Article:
Michael Jordan’s “The Flu Game” aka “The Hangover Game” aka “The Poisoned by Pizza Game”
Editor in Chief
Aka VincentDa & RedApples fka Expiredpineapples. My alter-ego is a digital-marketing guy in Houston. Won editing awards & created obsolete flash websites that have been featured in mags like Sports Illustrated. Studied film & women at FSU during the golden age of hip-hop. Collects records, laserdiscs, sports memorabilia & toys. Father of 2 daughters that are more athletic and popular on YouTube.
Follow @David Astramskas
The NBA wants you to believe Michael Jordan had the flu in Game 5 of the 1997 NBA finals in Utah. Gatorade wants you to believe he survived that game by drinking a bunch of sugary high fructose corn syrup. Bill Simmons and Jalen Rose wants you to believe it wasn’t Gatorade in his system but something more intoxicating. MJ’s trainer, Tim Grover, wants you to believe that he was “100 PERCENT POISONED!” Yes poisoned!
This is how Grover explained it to TrueHoop TV
We were in Park City, Utah, up in a hotel. Room service stopped at like nine o’clock. He got hungry and we really couldn’t find any other place to eat. So we said eh, the only thing I can find is a pizza place. So we says all right, order pizza.
We had been there for a while. Everybody knew what hotel. Park City was not many hotels back then. So everyone kind of knew where we were staying.
So we order pizza.
Five guys came to deliver this pizza.
I take the pizza and I tell them: “I’ve got a bad feeling about this. … I’ve just got a bad feeling about this.”
Out of everybody in the room, [MJ] was the only one who ate. Nobody else had it.
And then 2 o’clock in the morning I get a call to my room. Come to the room. He’s curled up in the fetal position. We’re looking at him, finding the team physician at that time.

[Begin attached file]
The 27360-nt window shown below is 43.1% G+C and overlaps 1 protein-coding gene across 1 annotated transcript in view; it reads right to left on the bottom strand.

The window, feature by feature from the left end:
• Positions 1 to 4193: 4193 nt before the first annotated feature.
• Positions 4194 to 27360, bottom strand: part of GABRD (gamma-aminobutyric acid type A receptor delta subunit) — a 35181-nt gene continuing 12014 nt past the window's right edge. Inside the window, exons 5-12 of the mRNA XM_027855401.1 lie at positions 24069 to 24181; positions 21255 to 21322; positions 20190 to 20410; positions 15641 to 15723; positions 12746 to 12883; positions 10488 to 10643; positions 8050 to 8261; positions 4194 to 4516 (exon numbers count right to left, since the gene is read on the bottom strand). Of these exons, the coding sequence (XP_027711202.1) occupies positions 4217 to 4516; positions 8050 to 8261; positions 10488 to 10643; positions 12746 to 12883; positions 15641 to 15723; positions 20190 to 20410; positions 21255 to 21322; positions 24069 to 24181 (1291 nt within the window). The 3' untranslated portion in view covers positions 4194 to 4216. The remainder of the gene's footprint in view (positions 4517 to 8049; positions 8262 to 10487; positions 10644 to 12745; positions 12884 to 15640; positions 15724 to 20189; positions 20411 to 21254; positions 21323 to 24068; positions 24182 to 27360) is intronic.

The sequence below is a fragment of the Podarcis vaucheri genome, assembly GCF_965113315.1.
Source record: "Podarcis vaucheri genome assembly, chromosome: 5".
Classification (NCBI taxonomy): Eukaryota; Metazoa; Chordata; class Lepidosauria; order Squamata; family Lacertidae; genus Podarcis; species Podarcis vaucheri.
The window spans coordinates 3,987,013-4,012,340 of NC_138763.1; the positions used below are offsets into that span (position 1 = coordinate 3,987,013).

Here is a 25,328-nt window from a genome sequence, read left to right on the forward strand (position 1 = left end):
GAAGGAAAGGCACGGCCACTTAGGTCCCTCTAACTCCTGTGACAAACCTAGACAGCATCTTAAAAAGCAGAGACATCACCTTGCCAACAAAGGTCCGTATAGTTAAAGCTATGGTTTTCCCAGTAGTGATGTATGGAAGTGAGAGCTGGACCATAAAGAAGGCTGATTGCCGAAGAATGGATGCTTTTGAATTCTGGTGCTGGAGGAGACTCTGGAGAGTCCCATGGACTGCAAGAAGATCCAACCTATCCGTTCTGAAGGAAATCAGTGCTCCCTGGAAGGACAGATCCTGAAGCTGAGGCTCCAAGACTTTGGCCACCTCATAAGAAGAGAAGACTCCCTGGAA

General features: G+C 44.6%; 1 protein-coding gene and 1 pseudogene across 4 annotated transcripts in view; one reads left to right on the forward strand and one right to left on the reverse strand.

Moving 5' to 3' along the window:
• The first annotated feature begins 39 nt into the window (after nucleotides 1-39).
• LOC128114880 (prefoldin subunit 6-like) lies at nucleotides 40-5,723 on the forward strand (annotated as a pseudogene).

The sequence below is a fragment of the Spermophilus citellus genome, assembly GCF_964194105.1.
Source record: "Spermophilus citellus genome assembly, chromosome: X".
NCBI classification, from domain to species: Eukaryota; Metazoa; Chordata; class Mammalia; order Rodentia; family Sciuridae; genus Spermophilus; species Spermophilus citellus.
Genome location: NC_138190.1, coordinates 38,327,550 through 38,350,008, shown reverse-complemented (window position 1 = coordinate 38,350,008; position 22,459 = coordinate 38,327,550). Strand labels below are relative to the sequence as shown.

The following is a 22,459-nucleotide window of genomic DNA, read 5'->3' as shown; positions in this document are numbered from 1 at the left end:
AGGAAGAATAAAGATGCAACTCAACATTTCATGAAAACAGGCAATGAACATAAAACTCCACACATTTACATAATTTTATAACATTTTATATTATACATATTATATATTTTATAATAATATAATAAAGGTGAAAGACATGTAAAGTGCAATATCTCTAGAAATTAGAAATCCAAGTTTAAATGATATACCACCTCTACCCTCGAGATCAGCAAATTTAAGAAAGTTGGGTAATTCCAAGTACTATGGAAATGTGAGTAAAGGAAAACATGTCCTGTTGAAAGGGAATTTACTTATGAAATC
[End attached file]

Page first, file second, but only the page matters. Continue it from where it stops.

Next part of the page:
Immediately I told him it’s food poisoning.
Not the flu.
So let me get this straight, the Bulls were staying at a hotel that wasn’t offering 24/7 access to food for Michael Jordan and the Chicago Bulls. They ordered pizza from a mysterious place that was delivered by five guys at two in the morning. MJ ate it, went into the fetal position, realized it was the pizza place and did not have the cook and delivery boys killed the next day (you do know MJ hangs with real gangsters). Instead, he plays 44 minutes and finishes with 38 points, 7 rebounds, 5 assists, 3 steals, 1 block and 1 big Pippen “I got you” hug.
Possible? Maybe. And maybe this is Pippen’s fault?
During Game 1 of the series, Pippen famously said, “Just remember, the Mailman doesn’t deliver on Sundays” to Karl Malone. This pissed off all the delivery services in Utah, so they got together and came up with a plan to kill MJ. The plan failed because we are talking about the GOAT and it will take more than some expired pepperoni to take him out. How about that conspiracy?
What I find more unbelievable than this theory is how can someone who is used to eating at Lou Malnati’s in Chicago order pizza in Utah? That would be like asking Chicago Bulls fans that are used to watching Jordan, Pippen and Rodman to watch Corey Benjamin, Brent Barry and Dickey Simpkins the following year.
IS IT THE SHOES?
Another crazy story about “The Flu Game” is how a kid got a hold of the shoes Jordan wore during the game and how he sold them for $104,765 at an auction in 2013.
VIA ESPN, this is how the shoes ended up at the auction.
Truman (a Utah Jazz ball boy) was able to secure the shoes, after developing a relationship with Jordan, which started when he says he one day fetched Jordan’s traditional pregame applesauce during the 1996-97 season.
When Jordan came back to Utah for the Finals that year, Truman says he brought Jordan applesauce even though Jordan wasn’t in an eating mood. While Jordan was said to be suffering flu-like symptoms, Jordan’s trainer Tim Grover said years later that he was sure it was from food poisoning from a pizza Jordan ate the night before.
After the game, which put the Bulls up 3-2 and one game from winning their fifth title, Jordan gave Truman his shoes from the game.
About five years ago, Truman thought about parting with the shoes, so he provided Christie’s auction house with the details. After they came back with an estimate of $5,000, Truman put them back at the bank. This year, a friend convinced him to put them on the market and the estimate was more bullish from Grey Flannel, who sold a pair of game-used rookie Air Jordans for $21,780.